The main difference between a risk-taker and an impulsive person is that one takes the time to study the pros and cons, while the other simply jump into things. What’s dangerous is if these two traits combine and you get an impulsive risk-taker.
On its own, being impulsive is not necessarily a sign of trouble. Most of us had done at least one impulsive thing in our lives, particularly when we were children or teenagers. And we have learned to be more cautious because, as we matured, we started to outgrow these impulses. However, other people never quite grew out of that behavior and might have progressed to something worse.
So how can you tell if someone’s impulsive behavior is simply a character trait or a sign of a serious mental disorder? Here’s what you need to consider.
What is Impulsivity?
Simply put, impulsivity is a type of behavior in which a person does something without thinking about it. For most people, this manifests as shopping impulsively, doing things on a whim, or getting married in Vegas. Each one poses its own set of consequences but is not something that can be thought of as a mental disorder.
However, psychologists have different opinions about the nature of impulsivity. Some say it’s a behavioral problem while others say it’s more of a cognitive anomaly. Some even link it to being compulsive, but the Diagnostic and Statistical Manual of Mental Disorders (DSM-5) now categorizes impulsiveness as a separate issue, away from addictions and compulsions.
When Does Impulsivity Become a Concern?
Impulsivity becomes worrying when someone becomes aggressive or is easily distracted. They are often restless, disruptive, and dismissive of others. If you suspect someone of having an impulse disorder, take note of how often the behavior manifests itself. Buying on impulse once or twice is normal behavior. Doing something on impulse several times a day is not.
Impulsivity can also be a disorder on its own, or it could be the symptom of a far more severe condition. People with antisocial personality disorders, attention deficit hyperactivity disorder (ADHD), and bipolar disorders often have impulse control issues. On the other hand, kleptomania, pyromania, and gambling addiction are some examples of impulse disorders.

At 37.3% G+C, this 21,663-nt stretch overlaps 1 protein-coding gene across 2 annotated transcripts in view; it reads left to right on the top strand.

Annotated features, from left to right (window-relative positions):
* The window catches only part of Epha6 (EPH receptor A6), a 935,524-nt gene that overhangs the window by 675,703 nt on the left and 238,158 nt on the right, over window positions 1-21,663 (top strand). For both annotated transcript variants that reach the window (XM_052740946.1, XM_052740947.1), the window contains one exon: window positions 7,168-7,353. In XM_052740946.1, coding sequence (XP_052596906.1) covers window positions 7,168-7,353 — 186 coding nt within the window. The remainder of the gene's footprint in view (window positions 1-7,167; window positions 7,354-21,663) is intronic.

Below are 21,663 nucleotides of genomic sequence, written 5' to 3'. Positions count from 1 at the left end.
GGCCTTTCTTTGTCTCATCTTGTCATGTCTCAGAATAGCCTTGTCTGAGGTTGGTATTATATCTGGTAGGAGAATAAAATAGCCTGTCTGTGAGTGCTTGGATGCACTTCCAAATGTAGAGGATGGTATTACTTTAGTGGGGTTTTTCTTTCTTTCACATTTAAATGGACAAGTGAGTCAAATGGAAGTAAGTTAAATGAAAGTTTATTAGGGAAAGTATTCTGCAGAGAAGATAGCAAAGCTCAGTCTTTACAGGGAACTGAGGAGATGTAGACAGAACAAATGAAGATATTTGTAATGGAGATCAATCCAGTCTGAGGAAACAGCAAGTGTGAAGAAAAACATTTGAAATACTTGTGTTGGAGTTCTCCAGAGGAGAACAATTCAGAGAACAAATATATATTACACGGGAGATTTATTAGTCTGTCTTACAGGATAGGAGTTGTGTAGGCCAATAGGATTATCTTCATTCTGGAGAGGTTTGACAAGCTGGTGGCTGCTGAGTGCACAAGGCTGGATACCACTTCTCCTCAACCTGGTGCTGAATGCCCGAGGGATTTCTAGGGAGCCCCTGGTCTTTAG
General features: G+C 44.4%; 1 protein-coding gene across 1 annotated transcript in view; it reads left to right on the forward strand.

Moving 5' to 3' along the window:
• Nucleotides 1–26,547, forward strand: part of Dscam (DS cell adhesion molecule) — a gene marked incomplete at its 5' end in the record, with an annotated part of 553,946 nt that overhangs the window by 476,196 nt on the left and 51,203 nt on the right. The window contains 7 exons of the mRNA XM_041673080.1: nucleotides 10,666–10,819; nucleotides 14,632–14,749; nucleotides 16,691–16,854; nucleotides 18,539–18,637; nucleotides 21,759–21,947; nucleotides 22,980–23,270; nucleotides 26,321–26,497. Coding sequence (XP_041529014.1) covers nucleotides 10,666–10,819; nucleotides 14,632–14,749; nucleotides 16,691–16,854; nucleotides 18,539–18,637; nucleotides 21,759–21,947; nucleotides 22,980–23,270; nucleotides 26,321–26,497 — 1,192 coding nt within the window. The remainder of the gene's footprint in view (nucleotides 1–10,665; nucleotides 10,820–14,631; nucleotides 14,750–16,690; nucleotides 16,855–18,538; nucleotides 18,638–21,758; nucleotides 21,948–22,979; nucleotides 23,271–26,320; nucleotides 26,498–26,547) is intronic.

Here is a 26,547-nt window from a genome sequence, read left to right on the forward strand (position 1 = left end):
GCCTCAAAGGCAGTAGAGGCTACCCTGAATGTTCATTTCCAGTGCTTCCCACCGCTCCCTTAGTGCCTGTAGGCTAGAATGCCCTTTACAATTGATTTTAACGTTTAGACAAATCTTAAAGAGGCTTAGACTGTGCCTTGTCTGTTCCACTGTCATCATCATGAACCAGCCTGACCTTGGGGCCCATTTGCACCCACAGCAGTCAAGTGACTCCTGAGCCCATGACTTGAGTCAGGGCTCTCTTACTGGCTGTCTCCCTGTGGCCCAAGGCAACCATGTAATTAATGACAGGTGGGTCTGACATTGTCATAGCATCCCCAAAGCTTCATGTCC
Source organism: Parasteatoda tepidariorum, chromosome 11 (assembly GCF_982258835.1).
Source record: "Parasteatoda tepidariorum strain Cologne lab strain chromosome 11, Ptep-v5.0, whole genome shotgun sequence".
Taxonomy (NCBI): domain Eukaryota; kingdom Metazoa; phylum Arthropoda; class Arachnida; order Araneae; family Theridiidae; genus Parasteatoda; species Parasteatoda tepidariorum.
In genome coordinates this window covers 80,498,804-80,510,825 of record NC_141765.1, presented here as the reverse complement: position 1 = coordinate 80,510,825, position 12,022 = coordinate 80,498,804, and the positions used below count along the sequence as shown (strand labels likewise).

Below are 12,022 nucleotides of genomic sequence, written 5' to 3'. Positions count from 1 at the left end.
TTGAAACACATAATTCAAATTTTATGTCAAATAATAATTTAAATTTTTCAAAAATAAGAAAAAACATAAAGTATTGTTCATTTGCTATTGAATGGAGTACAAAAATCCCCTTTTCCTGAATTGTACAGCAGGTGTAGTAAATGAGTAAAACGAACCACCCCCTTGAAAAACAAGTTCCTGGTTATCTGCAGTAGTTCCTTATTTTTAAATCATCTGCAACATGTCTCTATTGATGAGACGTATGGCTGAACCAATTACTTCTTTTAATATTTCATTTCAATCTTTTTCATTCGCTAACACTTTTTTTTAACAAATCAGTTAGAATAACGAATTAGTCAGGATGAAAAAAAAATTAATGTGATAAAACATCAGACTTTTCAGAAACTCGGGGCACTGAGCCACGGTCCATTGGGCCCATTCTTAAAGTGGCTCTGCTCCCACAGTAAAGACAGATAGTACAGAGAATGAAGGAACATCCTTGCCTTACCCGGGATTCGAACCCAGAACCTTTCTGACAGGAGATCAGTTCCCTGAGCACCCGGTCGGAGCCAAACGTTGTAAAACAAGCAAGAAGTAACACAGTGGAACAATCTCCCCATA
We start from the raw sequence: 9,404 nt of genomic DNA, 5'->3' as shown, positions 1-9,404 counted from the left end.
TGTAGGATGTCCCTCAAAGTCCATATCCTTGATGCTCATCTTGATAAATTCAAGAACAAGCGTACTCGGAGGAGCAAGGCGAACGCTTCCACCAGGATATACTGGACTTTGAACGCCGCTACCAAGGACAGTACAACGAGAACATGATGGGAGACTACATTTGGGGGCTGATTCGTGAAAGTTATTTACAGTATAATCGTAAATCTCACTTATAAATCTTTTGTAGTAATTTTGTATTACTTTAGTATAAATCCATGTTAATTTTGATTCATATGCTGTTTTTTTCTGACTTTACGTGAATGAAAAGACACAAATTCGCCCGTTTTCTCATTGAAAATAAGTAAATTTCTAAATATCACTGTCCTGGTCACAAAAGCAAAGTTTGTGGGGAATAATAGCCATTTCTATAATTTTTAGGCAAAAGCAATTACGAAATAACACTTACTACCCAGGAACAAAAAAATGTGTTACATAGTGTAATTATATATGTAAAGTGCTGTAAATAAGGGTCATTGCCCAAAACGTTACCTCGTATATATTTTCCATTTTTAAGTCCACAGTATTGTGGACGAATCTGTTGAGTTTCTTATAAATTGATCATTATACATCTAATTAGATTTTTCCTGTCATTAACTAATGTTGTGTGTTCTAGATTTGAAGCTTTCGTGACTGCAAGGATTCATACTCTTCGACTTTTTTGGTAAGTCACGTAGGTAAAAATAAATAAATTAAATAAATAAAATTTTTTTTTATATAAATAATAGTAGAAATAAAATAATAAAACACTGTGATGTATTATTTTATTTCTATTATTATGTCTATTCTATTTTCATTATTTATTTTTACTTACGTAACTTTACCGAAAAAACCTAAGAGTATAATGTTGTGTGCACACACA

Treatment for Impulsivity Disorder
Before a therapist prescribes a treatment to address a person’s impulsivity, they will do an assessment test to see if it’s an impulse disorder or a different type of mental illness. If it’s the former, some therapists might suggest specialized dialectical behavior therapy. It is a type of cognitive behavior therapy (CBT) that is rooted in mindfulness and considered effective in treating impulse issues.
If their impulsive behavior is determined to be the symptom of a different mental disorder, a psychotherapist would recommend that the patient be treated for their other condition. The theory is that as they get treatment for the main condition, the impulse issues would also be addressed.
In conjunction with this and depending on the severity of the condition, the therapist could also recommend that the patient take medication like antidepressants or some non-stimulant medicines.
Impulsive behaviors are best addressed when diagnosed early. If you suspect someone of having an impulse disorder, it is best if they see a therapist as soon as possible. If you suspect you could have the condition, seek professional help and try to be ready for situations when you think your impulse control will be tested. Take a deep breath, write about your feelings in a journal, or seek out a friend who can help you. The important thing is that you stop and take a moment to think about what you’re going to do.